Now that a lot of recruitment is present on the internet, looking into the different steps for forming physical and online cults in comparison shows that they are quite similar. According to Psychology Today, many cults start with a person creating their own reality with the “us versus them” mentality so they are separated physically and mentally with those outsiders. As time progresses, leaders become increasingly demanding. They encourage the “converts to bring in more converts.” Though these are only three of the main steps in forming a cult, they apply the most to internet cults as well.
This list of steps may sound difficult to fall for, but looking back at history, these methods have been used time and time again such as in the notorious Jim Jones cases or the Manson family. Jones’ persuasive manner influenced people to the point of mass suicide and the Mansons urged members to commit murder.
“[A cult] portrays itself as the only way. It’s the only way to get healing. It’s the only way that has the answers. It’s whatever it is that they say is you can only get it through them and that is the only source of teaching. Their interpretation of everything [is] the only thing that you then believe in,” Bernstein said.
In the case of the Incels, their core belief that women are evil is caused by the lack of attention cult members have received from them.
According to the administrator for Incels.co, one of many incel platforms, who requested to be referred to as “Serge,” the community does not all share the same beliefs.
“Inceldom is a situation, similar to being obese or diabetic. It makes no sense to say obese people share a belief or that diabetic people love or hate a certain group, and therefore incels shouldn’t be equated as sharing any belief or ideas,” Serge stated in an email interview.
His statement loses credibility when scrolling through similar posts on their website as well as others, such as incels.net, another forum. One user on Incels.net wrote, “Anyone in California wants to start a band and make the music about killing women?” and other writing on Twitter, “Being raped is comparable to being turned down by several women.”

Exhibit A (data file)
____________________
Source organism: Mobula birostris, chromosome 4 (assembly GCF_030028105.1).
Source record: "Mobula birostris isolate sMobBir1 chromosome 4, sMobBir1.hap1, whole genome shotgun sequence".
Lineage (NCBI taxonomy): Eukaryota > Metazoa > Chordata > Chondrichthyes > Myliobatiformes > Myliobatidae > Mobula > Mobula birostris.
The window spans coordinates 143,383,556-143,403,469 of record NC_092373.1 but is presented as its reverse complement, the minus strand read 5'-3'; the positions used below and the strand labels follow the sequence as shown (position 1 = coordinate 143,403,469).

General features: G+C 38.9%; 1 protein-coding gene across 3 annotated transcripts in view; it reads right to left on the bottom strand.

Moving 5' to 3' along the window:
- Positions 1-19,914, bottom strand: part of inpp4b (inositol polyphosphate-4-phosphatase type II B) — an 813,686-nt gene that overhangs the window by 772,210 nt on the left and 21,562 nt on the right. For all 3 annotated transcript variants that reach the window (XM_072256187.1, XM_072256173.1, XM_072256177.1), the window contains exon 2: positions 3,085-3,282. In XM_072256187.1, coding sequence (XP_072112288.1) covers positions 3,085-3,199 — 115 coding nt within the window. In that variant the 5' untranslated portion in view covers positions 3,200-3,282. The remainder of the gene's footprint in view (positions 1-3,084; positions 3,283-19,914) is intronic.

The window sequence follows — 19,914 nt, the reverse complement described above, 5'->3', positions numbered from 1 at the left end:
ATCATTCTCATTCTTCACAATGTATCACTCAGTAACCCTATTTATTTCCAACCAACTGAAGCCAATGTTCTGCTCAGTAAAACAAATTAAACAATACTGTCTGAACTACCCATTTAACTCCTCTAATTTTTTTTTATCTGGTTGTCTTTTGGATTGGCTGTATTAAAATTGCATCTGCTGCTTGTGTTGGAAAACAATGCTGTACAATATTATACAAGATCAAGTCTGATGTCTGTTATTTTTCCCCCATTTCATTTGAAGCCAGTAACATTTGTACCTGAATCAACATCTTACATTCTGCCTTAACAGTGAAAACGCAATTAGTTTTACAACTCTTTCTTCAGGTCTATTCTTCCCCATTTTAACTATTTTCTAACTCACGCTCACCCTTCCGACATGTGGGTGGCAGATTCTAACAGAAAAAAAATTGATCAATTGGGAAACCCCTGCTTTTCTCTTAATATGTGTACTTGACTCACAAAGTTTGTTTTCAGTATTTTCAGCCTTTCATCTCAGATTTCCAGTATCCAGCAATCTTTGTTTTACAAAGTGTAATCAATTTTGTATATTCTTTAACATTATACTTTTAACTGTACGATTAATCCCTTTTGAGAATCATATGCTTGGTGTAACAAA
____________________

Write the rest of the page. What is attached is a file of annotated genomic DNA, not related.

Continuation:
Every day, more violent or frightening messages are published online. The unchecked threats that come from communities like these are the most dangerous.
“[Cults] exist on their own. So there are no safeguards. There’s no ethics department that you can go to. There’s no one making sure that you are safe. The leader can do or say whatever they want to,” Bernstein said.
However, Serge feels differently about their free speech.
“We allow any and all politically incorrect language on the site. Enough websites and governments have taken it upon themselves to censor people’s thoughts, and we vehemently disagree with these actions,” Serge said.
Although some websites may intend to provide support, they also create the dangerous idea that what they stand for, say and do is right.
Surprisingly, all of these modern day “cults” are extremely easy to find, meaning that young people can accidentally stumble upon them and fall into their trap.
According to Amy Torchia, a San Anselmo based therapist specializing in trauma and eating disorders among other things, these websites are more dangerous for adolescents than older people.
“Young people are pretty susceptible to organizations. It’s a vulnerable time in adolescence because you’re moving away from your family and heading into the world, but there’s still a desire to belong to something like a family,” Torchia said. “Any group, whether online or something that’s kind of an organized group can be especially seductive.”
The internet shines a light into the future but with it comes great darkness. Without internet awareness or awareness in general, it becomes easy to fall into the hands of people waiting for a vulnerable, ignorant person.